Screening for infectious and inflammatory causes of bilateral anterior uveitis was unremarkable. In particular syphilis and Quanti FERON gold testing were negative. The HLA-B27 and ACE level were normal. The patient was diagnosed with bilateral anterior uveitis secondary to erlotinib. He was commenced on topical corticosteroid drops (prednisolone acetate) hourly and a cycloplegic agent (topical atropine). The anterior inflammation improved with topical steroid therapy alone and the patient’s vision remained stable. Erlotinib was continued throughout and hence not compromising his NSCLCa management.

DISCUSSION

Anterior uveitis is inflammation of the iris and/or anterior part of the ciliary body. Patients may present with pain, erythema and blurred vision. Uveitis is often idiopathic, however also frequently occurs in association with systemic conditions, such as infections and inflammatory diseases. Erlotinib associated anterior uveitis is rare with only 7 cases reported in the literature (Table 1). In most cases, patients presented with ocular symptoms within 6 weeks after commencing erlotinib. Our patient did not develop ocular symptoms until 21 months into erlotinib therapy. He also had papulopustular acneiform eruptions, which are typical cutaneous side effects of EGFR inhibitors such as erlotinib [8]. Initial treatment in the literature includes topical corticosteroid drops and a mydriatic agent. One case required posterior sub-Tenon’s triamcinolone injection [4]. In 3 cases erlotinib was discontinued [2,5,7]. In 1 case the dose of erlotinib was reduced [6]. All patients achieved resolution of uveitis with treatment.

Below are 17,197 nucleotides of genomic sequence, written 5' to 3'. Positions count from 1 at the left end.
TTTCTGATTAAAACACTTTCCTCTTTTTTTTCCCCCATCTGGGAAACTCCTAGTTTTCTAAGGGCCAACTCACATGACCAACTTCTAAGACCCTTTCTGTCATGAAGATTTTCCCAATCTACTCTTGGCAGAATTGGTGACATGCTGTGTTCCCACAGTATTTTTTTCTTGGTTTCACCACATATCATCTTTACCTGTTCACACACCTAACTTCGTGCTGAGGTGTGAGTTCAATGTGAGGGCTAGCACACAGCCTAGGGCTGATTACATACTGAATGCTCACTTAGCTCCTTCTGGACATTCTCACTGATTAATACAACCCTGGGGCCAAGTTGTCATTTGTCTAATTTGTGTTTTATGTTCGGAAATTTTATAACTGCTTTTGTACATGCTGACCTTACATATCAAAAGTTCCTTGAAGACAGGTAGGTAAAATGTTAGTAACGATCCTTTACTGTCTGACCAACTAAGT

Whilst a rare complication, there are increasing number of cases of erlotinib associated anterior uveitis with its growing use in cancer treatment. It is important for treating physicians and ophthalmologists to be aware of this complication and to educate their patients as to potential ocular side effects. An ophthalmology review is certainly required for all patients on erlotinib who have blurred vision, ocular pain and photophobia. Baseline ocular screening may also be considered in patients commencing erlotinib therapy, particularly those with co-existing systemic disease such as diabetes or inflammatory arthropathies.

CONCLUSION

We report a case of erlotinib associated delayed onset acute anterior uveitis. This is different to other reported cases where onset is usually within a few weeks of starting erlotinib. Similar to other cases, our patient responded well to topical corticosteroid treatment whilst being able to continue with erlotinib. We wish to highlight acute anterior uveitis as a potential complication with erlotinib use. Based on our review, clinical outcome is often favorable with treatment and in some cases with continuation of erlotinib therapy.
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  2. Lim LT, Blum RA, Cheng CP (2010) Bilateral anterior uveitis secondary to erlotinib. Eur J Clin Pharmacol 66: 1277-1278.
  3. Ali K, Kumar I, Saeed MU, Saeed MU (2011) Erlotinib-related bilateral anterior uveitis. BMJ Case Rep 2011: bcr0320113988.
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  5. Klein KA, Azzoli CG, Rifkin LM (2017) Bilateral acute simultaneous onset anterior uveitis presumed secondary to erlotinib: A report of two cases. Am J Ophthalmol Case Rep 6: 21-23.